I have a 1/2" thick rectangular sign that is 20". My customer would like shiplap lines. I should have said I can’t do that…but I thought I could make it work…
My first plan was to score it in two parts, left side, right side. I had the sign raised up enough to focus, and pressed against some materials to keep it straight. I scored the right side and then carefully scooted it over. I used the lightest scoring possible and it seemed to line up and meet in the middle. But when I tried the official darker score to match the other side, it didn’t actually line up. (See pic. Sorry, it’s not great lighting in my office right now.) It is subtle, but I can see it…I just know my customer will see it.
How do I save this? The only thing I can think of is to now engrave over it and SOMEHOW nail the line-up…but I think it would be even harder to line up an engrave? Any genius ideas? I can’t trash this board…I had to outsource it because it’s contoured to the design.
The only practical way (using the GF) to recover is to thicken the line, engrave it wider, but If you’ve already removed the material from the machine and did not use a jig, then re-alignment will be a challenge.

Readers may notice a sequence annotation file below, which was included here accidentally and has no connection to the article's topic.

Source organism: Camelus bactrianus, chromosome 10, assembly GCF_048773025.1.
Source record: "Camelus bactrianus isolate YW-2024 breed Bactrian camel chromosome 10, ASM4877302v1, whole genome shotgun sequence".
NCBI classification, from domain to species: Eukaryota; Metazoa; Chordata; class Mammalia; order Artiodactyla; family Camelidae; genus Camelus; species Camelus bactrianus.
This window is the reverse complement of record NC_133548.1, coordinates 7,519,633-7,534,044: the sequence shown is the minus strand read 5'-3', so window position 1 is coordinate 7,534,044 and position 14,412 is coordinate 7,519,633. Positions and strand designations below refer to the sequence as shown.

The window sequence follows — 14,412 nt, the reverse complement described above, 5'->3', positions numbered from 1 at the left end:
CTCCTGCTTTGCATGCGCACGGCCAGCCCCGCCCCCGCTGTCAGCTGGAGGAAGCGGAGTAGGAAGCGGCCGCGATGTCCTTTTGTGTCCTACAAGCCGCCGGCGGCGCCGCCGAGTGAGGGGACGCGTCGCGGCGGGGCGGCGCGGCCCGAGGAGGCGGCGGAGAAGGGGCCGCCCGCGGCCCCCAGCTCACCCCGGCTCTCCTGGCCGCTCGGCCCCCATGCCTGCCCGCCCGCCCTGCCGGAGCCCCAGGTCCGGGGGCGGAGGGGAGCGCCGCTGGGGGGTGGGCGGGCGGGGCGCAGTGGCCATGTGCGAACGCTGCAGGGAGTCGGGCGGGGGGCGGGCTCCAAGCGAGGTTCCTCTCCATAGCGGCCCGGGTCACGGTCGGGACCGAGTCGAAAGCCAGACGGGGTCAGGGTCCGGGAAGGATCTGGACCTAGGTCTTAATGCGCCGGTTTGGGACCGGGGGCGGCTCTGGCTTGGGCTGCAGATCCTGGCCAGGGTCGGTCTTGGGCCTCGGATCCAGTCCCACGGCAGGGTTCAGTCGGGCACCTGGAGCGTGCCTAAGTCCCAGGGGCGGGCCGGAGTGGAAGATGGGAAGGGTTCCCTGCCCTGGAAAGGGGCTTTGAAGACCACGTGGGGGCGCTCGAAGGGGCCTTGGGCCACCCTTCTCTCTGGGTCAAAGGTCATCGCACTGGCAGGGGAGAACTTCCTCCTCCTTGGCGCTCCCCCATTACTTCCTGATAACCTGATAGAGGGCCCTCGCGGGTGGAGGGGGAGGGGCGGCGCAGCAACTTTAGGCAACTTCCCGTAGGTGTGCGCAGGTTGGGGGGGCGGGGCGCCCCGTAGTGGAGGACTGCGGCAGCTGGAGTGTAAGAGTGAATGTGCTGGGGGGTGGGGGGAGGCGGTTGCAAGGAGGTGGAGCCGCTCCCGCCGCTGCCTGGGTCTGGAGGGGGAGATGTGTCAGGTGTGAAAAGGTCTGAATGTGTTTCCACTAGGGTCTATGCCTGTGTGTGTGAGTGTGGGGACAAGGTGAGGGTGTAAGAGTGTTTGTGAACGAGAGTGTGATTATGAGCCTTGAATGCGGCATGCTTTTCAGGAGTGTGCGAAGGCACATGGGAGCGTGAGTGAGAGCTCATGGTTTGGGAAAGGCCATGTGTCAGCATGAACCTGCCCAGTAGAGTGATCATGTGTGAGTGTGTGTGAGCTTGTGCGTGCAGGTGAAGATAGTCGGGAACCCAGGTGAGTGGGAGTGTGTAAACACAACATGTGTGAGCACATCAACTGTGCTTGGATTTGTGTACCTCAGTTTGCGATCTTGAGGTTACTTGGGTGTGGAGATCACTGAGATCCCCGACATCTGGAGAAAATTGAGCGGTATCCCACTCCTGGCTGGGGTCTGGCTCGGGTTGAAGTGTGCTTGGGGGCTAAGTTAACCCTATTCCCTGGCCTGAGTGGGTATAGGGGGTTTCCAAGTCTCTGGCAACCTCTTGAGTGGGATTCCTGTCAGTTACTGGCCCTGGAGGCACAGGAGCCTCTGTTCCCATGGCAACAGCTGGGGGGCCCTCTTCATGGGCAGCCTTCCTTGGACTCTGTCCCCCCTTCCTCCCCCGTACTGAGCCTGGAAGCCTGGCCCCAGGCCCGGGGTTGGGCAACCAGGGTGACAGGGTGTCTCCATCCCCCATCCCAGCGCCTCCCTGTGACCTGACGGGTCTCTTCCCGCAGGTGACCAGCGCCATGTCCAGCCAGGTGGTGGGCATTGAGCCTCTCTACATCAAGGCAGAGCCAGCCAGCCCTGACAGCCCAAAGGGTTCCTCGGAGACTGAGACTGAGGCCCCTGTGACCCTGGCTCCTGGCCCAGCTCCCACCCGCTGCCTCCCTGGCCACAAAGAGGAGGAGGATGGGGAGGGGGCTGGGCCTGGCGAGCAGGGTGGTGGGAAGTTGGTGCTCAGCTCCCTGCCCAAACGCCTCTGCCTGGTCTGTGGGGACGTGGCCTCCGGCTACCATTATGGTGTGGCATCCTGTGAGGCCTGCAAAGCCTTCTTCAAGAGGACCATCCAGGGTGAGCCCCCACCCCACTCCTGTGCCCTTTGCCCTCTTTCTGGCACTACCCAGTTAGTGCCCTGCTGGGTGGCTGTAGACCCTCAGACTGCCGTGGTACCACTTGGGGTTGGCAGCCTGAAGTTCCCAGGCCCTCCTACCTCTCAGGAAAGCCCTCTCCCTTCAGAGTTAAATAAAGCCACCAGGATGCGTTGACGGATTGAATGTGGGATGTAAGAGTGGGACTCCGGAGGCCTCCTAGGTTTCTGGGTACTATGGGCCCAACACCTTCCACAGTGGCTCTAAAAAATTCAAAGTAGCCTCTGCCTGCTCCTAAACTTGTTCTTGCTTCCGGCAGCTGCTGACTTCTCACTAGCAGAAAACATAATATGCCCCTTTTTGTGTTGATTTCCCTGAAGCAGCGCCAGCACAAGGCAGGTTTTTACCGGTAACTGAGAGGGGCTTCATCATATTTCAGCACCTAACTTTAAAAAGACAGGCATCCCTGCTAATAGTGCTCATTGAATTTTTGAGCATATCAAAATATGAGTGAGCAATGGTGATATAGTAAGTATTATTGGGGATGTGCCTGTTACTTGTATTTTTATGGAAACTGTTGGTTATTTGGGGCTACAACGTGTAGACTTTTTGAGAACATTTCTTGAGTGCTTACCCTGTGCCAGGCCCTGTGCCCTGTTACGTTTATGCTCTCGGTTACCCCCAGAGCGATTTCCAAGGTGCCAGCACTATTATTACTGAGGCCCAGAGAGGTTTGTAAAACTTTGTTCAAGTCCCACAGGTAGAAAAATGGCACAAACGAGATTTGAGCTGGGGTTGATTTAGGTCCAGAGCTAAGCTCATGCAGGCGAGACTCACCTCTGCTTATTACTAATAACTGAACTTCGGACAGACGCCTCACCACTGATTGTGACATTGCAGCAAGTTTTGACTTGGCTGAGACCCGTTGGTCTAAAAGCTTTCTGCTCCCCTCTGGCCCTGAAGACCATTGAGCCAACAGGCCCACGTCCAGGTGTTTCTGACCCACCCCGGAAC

Shiplap is more of a job for a CNC router (or routing by hand).
The step-to-step resolution of the GF is measured in 1000ths of an inch. There’s no way you can move anything by hand and guarantee maintaining alignment. You are nowhere near as precise as the GF. I think the basic idea of what you’re trying to do is infeasible.
If you want to try the GF again, I’d sand the engraved face down to remove the existing marks first, or you may only make things worse. If you can’t sand it, I’d mask it and paint the lines on.
Except she will still have the same problem. She’ll have to shade 1/2 of the board and then slide it over to get the other half. The two separate passes won’t align at the top where the gradient is darkest, and the problem will still remain.
I did think of another idea, though. If the line wasn’t completely smooth, if it had some “roughness” to it, the discontinuity at the center would probably just blend right in.
I’d try changing the line so it was a little jagged (high frequency low amplitude). Might look a little more “natural” that way, too, since there are no straight lines in nature.
And definitely grab any old scrap of wood to try it out, don’t go back to the final workpiece until you’ve got it figured out.